(1) Under the same loading condition, the larger the specimen thickness is, the larger the elastic zone size on specimen surface and the elastic to plastic zone size ratio become.
    (2) Under the same loading condition, the plastic zone size in plane of SM41 steel of which the transition boundary of elastic-plastic deformation is clear, is larger than that of HT80 steel, while the throughthe-thickness strain is the about same on two steels.
    (3) The transition from plane strain to plane stress condition in SM41 steel, takes place after the hinge type plastic flow achieved the general yield. However, the transition of that in HT80 steel takes place when the plastic zone size is about a quarter of specimen thickness.
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  • Jun Matsumoto, Ikuro Hashimoto, Akio Honda, Tetsuro Morita
    1979 Volume 48 Issue 5 Pages 325-332
    Published: May 05, 1979
    Released: August 05, 2011
    Fatigue strength of butt joints welded with weaving has been investigated for SM58 steel by the fatigue test under pulsating tension. The specimens are classified into 6 groups by the weaving angle ranging from 0 to 45 degrees, and the amount of transverse shift of welding torch is ±2 mm. Zero degree of weaving angle means the straight weld line. When the weaving angle is changed, the geometrical shape at the toe of weld is consequently transformed. The fatigue strength is influenced by both the weaving of bead and the geometrical shape at the toe of weld. It was found that the fatigue strength increases as the weaving angle of torch increases.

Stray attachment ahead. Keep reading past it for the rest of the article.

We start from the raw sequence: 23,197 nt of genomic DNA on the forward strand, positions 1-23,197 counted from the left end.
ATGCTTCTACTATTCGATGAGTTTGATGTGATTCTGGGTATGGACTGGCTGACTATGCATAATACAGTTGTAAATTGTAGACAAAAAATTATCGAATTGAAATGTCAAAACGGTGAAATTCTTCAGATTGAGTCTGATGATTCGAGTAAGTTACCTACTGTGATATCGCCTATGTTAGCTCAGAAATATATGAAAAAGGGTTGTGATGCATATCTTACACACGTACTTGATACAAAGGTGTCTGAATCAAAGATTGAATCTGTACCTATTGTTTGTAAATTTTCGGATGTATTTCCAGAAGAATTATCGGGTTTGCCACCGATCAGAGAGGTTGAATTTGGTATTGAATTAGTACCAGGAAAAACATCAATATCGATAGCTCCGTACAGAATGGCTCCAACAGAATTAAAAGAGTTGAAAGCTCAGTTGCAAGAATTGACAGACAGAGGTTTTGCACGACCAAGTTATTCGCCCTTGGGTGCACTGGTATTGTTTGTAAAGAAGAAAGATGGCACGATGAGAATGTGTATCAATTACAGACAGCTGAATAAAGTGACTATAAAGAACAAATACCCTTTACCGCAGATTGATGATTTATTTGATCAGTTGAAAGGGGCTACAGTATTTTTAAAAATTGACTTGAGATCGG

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  • Shigetsugu Asakura, Hiroshi Wachi
    1979 Volume 48 Issue 5 Pages 332-337
    Published: May 05, 1979
    Released: August 05, 2011
    Slit type weld cracking test was performed to investigate the effect of preheating temperature on the cracking of the weld heat affected zone (HAZ) in 13Cr-Ni and 13Cr-Ni-Mo cast steels. The obtained results are as follows.
    (1) Cracking starting temperature of HAZ was decreased with the increased in preheating temperature. When the preheating temperature was increased from room temperature (RT) towerds 250-350°C, cold cracking starting temperature decreased from 115-160°C to RT or lower.
    (2) Maximum hardness of HAZ were almost no variations even when preheating temperature was increased, but width of harding area of HAZ increased in respons to increasing of the preheating temperature.